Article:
- San Francisco conceived its grand Civic Center after the 1906 earthquake and fire and it is the largest assemblage of neo-classical public buildings in the United States with the exception of Washington, D.C.
16th St. and Mission Station
- Mission Dolores: Just blocks from the BART station lies the oldest building in San Francisco, built when San Francisco was known as Yerba Buena. The sixth mission to be built by Franciscan Fr. Junipero Serra, touring Mission Dolores is an excellent chance to understand the history of San Francisco as part of the Spanish Empire. Tours are available daily. 3321 16th St.; www.missiondolores.org.
24th St. and Mission Station
- Mission Cultural Center for Latino Arts (MCCLA): The MCCLA was established by artists and community activists to promote, preserve and develop the Latino cultural arts that reflect the living tradition and experiences of Chicano, Central and South American, and Caribbean people. Galleries, performances, and classes throughout the year. 2868 Mission St.; www.missionculturalcenter.org.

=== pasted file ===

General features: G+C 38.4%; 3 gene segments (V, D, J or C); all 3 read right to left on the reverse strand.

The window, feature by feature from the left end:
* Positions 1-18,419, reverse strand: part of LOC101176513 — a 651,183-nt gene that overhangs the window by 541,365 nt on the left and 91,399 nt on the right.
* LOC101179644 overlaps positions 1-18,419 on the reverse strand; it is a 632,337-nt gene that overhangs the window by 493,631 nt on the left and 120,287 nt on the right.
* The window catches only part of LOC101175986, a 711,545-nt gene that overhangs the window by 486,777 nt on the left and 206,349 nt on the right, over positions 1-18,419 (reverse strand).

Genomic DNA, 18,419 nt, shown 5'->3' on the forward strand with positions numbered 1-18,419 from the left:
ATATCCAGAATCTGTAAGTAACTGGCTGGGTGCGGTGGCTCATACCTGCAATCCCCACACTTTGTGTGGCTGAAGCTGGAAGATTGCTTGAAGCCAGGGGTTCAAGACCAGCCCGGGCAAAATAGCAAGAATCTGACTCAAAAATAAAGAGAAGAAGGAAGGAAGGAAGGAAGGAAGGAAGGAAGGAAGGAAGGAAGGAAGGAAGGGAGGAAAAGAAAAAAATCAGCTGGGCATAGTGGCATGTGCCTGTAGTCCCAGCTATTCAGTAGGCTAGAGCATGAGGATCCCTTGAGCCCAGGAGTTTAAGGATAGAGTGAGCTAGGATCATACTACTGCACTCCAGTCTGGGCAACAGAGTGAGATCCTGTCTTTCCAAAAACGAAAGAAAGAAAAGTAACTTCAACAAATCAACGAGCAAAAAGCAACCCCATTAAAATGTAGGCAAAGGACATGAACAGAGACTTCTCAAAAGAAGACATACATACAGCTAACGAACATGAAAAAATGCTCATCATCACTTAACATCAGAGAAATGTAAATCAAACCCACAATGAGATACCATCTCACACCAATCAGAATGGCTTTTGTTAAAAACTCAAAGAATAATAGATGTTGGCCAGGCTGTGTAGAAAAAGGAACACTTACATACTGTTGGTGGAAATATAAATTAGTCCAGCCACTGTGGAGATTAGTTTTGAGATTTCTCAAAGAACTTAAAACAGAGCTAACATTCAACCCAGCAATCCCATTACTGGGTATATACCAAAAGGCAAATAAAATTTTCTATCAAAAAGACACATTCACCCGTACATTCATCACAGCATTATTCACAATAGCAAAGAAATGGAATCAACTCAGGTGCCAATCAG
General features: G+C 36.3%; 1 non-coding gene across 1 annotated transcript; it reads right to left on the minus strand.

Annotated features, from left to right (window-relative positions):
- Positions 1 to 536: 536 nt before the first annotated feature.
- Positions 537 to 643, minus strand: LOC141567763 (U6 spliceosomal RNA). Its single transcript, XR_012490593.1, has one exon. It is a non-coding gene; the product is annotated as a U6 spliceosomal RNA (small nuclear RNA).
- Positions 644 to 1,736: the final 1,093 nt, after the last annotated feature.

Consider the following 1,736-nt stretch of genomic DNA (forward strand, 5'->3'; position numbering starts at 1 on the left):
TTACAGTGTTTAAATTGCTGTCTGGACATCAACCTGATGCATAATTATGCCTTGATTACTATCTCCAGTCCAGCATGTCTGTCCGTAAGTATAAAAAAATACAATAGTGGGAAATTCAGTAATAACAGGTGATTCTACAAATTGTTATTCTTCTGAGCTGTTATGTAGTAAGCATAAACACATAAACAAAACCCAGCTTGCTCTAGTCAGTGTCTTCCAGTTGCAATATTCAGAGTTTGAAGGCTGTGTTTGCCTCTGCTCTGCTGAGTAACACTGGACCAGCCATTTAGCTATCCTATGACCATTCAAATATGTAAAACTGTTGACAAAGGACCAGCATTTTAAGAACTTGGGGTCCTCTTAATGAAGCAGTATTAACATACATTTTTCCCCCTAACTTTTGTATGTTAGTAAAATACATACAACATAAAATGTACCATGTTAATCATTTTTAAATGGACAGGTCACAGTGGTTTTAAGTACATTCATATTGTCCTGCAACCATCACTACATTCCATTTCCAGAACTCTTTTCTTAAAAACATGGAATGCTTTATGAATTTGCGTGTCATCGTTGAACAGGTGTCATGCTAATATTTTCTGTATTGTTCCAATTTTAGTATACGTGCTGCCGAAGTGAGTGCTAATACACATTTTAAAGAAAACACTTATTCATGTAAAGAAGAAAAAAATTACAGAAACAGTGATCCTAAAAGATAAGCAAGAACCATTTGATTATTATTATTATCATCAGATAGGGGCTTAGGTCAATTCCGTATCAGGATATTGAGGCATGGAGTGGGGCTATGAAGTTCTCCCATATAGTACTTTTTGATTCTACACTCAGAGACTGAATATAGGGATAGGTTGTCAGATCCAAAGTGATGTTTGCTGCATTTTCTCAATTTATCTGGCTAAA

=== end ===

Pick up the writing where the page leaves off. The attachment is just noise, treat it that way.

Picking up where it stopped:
- The Mission District – Some of the city’s latest and greatest restaurants are found on Mission, Valencia and 16th streets. The murals of the Mission District, often described as “the living museum of the Mission District,” are immediately visible from the 24th St. station.
San Francisco International Airport Station
- Your first or last taste of San Francisco can happen right here at the wide range of locally based restaurants. The airport is a credentialed museum, so look for intriguing and occasionally offbeat exhibitions throughout the terminals. The Aviation Museum in the International Terminal presents the past of this fascinating facility, while the San Francisco Arts Commission curates a collection of permanent art displayed throughout SFO. See www.flysfo.com.
BART shares stations with the San Francisco Municipal Railway (Muni), a citywide transit system. For information on exploring the city via Muni, visit www.511.org.